Kidnapped

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Random House, Jan 26, 2010 - Fiction - 336 pages
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When young David Balfour is orphaned he discovers some surprising truths about his family. His meeting with his uncle Ebenezer turns out to have disastrous consequences leading to kidnap and imprisonment on board a ship bound for the Carolinas. However, the voyage is full of incident and after violent conflict and a shipwreck, David finds himself in a daredevil chase across the Scottish Highlands in the company of the irrepressible warrior Alan Breck Stewart...
 

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Contents

DEDICATION
KIDNAPPED
OTHER WORKS BY ROBERT LOUIS STEVENSON
CHAPTER II SET OFF UPON MY JOURNEY TO THE HOUSEOF SHAWS
CHAPTER III COME TO MY JOURNEYS END
CHAPTER IIII MAKE ACQUAINTANCE OF MY UNCLE
CHAPTER IVI RUN A GREAT DANGER IN THE HOUSE OF SHAWS
CHAPTER VI GO TO THE QUEENS FERRY
CHAPTER XVITHE LAD WITH THE SILVER BUTTONACROSS MORVEN
CHAPTER XVIITHE DEATH OF THE RED FOX
CHAPTER XVIIII TALK WITH ALAN IN THE WOOD OF LETTERMORE
CHAPTER XIXTHE HOUSE OF FEAR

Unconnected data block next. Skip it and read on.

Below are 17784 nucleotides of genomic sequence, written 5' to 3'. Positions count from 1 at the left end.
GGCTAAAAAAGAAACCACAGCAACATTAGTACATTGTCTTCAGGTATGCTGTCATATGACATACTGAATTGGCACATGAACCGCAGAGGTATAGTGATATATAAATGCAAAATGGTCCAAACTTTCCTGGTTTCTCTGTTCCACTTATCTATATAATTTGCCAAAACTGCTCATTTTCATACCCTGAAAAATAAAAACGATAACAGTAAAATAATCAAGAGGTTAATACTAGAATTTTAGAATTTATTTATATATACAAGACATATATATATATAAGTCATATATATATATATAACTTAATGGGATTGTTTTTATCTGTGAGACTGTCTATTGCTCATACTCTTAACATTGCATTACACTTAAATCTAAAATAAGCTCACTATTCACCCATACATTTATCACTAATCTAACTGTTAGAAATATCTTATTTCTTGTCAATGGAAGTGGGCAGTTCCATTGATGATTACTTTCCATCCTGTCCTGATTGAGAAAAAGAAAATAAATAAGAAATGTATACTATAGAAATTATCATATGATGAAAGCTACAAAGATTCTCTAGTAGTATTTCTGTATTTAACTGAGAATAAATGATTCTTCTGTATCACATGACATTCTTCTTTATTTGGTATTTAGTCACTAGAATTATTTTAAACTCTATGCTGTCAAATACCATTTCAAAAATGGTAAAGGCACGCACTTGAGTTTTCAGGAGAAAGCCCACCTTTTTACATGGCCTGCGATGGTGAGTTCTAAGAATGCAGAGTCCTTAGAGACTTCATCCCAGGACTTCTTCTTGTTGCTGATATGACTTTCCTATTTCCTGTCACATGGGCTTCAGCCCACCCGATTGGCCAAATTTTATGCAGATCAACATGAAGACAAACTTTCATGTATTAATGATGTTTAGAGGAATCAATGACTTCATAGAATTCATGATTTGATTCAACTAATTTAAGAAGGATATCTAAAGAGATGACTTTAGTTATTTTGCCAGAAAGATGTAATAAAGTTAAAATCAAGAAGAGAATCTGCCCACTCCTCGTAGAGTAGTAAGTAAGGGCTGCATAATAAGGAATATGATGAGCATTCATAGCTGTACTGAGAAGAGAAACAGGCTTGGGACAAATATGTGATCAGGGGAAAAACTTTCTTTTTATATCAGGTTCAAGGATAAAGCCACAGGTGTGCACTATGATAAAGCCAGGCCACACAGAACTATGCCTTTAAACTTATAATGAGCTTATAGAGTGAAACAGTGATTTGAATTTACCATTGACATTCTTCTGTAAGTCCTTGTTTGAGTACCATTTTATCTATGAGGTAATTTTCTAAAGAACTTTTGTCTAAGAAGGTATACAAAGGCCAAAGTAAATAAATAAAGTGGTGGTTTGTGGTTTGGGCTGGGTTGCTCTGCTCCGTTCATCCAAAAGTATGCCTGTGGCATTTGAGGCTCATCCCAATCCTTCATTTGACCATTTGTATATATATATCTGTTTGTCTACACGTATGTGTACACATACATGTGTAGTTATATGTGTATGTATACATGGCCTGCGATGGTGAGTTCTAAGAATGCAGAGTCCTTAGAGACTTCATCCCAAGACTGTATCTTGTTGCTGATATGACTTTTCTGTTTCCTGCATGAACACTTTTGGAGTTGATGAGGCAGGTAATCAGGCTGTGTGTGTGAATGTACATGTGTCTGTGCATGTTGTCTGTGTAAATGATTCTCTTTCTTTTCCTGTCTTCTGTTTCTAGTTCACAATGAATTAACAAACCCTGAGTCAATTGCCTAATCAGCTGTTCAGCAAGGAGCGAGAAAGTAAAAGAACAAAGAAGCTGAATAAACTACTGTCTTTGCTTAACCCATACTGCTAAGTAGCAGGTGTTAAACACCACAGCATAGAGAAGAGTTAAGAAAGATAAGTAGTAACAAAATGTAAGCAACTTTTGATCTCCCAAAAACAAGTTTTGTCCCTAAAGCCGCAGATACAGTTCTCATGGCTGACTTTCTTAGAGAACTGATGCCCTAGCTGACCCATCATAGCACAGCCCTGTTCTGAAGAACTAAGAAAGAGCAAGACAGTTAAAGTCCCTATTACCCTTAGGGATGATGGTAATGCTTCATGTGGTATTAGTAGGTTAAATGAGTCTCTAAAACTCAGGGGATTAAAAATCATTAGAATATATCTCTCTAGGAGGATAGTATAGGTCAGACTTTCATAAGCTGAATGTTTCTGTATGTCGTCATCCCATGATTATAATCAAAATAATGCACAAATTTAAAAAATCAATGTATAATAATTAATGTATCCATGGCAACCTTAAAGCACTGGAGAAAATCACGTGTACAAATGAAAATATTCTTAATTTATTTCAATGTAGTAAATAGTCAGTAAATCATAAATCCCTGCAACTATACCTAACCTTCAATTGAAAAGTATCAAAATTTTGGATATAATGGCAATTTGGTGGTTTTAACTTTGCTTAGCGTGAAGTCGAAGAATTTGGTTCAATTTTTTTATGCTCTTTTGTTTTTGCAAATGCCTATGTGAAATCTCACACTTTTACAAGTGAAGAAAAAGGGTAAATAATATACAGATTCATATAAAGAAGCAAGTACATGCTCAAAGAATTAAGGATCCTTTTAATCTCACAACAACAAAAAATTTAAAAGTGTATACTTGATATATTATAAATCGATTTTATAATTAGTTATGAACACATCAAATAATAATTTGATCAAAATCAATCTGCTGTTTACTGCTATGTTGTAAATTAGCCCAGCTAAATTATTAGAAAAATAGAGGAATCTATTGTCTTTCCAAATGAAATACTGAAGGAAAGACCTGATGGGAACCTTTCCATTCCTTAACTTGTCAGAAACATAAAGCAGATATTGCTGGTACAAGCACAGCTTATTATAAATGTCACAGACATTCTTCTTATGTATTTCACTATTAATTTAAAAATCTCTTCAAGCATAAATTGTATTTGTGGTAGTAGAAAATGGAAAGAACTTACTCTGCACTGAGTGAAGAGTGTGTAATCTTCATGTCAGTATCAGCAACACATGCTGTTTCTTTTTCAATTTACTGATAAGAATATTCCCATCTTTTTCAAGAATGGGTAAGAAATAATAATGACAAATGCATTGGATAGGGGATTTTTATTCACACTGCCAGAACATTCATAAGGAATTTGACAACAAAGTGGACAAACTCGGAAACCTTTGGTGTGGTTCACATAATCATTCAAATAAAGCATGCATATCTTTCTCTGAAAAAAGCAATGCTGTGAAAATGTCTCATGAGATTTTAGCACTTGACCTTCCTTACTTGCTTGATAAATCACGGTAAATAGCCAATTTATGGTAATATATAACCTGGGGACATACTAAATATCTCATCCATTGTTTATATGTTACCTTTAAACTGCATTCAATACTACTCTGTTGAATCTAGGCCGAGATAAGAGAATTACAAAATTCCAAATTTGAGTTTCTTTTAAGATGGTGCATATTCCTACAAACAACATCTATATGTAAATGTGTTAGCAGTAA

THE ROCKS
THE HEUGH OFCORRYNAKIEGH
THE MOOR
CHAPTER XXIIICLUNYS CAGE

CHAPTER VIWHAT BEFELL AT THE QUEENS FERRY
CHAPTER VIII GO TO SEA IN THE BRIG COVENANT OF DYSART
CHAPTER VIIITHE ROUNDHOUSE
CHAPTER IXTHE MAN WITH THE BELT OF GOLD
CHAPTER XTHE SIEGE OF THE ROUNDHOUSE
CHAPTER XITHE CAPTAIN KNUCKLES UNDER
CHAPTER XIII HEAR OF THE RED FOX
CHAPTER XIIITHE LOSS OF THE BRIG
CHAPTER XIVTHE ISLET
CHAPTER XVTHE LAD WITH THE SILVER BUTTONTHROUGH THE ISLE OF MULL
THE QUARREL
CHAPTER XXVIN BALQUHIDDER
WE PASS THE FORTH
CHAPTER XXVIII COME TO MR RANKEILLOR
CHAPTER XXVIIII GO IN QUEST OF MY INHERITANCE
CHAPTER XXIXI COME INTO MY KINGDOM
CHAPTER XXXGOODBYE
THE HISTORY OF VINTAGE
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About the author (2010)

Robert Louis Stevenson was born in Edinburgh in 1850. Chronically ill with bronchitis and possibly tuberculosis, Stevenson withdrew from Engineering at Edinburgh University in favour of Studying Law. Although he passed the bar and became an advocate in 1875, he knew that his true work was as a writer.

Between 1876 and his death in 1894, Stevenson wrote prolifically. His published essays, short stories, fiction, travel books, plays, letters and poetry number in dozens. The most famous of his works include Travels With A Donkey in the Cevennes (1879), New Arabian Nights (1882), Treasure Island (1883), The Strange Case of Doctor Jekyll and Mr Hyde (1887), Thrawn Janet (1887) and Kidnapped (1893).

After marrying Fanny Osbourne in 1880 Stevenson continued to travel and to write about his experiences. His poor health led him and his family to Valima in Samoa, where they settled. During his days there Stevenson was known as ‘Tusitala’ or ‘The Story Teller’. His love of telling romantic and adventure stories allowed him to connect easily with the universal child in all of us. ‘Fiction is to grown men what play is to the child,’ he said.

Robert Louis Stevenson died in Valima in 1894 of a brain haemorrhage.

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